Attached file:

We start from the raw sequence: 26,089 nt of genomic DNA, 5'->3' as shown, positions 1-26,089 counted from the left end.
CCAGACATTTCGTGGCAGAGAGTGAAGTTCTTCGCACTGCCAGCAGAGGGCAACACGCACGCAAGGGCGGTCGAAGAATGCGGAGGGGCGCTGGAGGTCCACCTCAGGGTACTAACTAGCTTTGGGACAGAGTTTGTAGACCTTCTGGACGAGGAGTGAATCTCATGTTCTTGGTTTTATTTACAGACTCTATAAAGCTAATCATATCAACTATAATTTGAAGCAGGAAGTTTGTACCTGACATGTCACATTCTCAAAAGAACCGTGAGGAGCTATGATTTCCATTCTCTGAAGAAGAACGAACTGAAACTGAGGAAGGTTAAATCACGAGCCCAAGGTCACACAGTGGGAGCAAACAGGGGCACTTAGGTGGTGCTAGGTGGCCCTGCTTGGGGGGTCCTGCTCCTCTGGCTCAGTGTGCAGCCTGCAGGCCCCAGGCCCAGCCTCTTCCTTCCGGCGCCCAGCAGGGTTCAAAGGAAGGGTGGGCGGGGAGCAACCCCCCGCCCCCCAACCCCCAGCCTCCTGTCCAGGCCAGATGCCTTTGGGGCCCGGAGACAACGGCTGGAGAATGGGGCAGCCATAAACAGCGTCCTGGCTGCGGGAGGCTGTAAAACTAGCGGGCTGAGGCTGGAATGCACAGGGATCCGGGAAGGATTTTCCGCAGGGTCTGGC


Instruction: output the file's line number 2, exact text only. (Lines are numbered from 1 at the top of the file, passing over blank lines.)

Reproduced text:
CCAGACATTTCGTGGCAGAGAGTGAAGTTCTTCGCACTGCCAGCAGAGGGCAACACGCACGCAAGGGCGGTCGAAGAATGCGGAGGGGCGCTGGAGGTCCACCTCAGGGTACTAACTAGCTTTGGGACAGAGTTTGTAGACCTTCTGGACGAGGAGTGAATCTCATGTTCTTGGTTTTATTTACAGACTCTATAAAGCTAATCATATCAACTATAATTTGAAGCAGGAAGTTTGTACCTGACATGTCACATTCTCAAAAGAACCGTGAGGAGCTATGATTTCCATTCTCTGAAGAAGAACGAACTGAAACTGAGGAAGGTTAAATCACGAGCCCAAGGTCACACAGTGGGAGCAAACAGGGGCACTTAGGTGGTGCTAGGTGGCCCTGCTTGGGGGGTCCTGCTCCTCTGGCTCAGTGTGCAGCCTGCAGGCCCCAGGCCCAGCCTCTTCCTTCCGGCGCCCAGCAGGGTTCAAAGGAAGGGTGGGCGGGGAGCAACCCCCCGCCCCCCAACCCCCAGCCTCCTGTCCAGGCCAGATGCCTTTGGGGCCCGGAGACAACGGCTGGAGAATGGGGCAGCCATAAACAGCGTCCTGGCTGCGGGAGGCTGTAAAACTAGCGGGCTGAGGCTGGAATGCACAGGGATCCGGGAAGGATTTTCCGCAGGGTCTGGC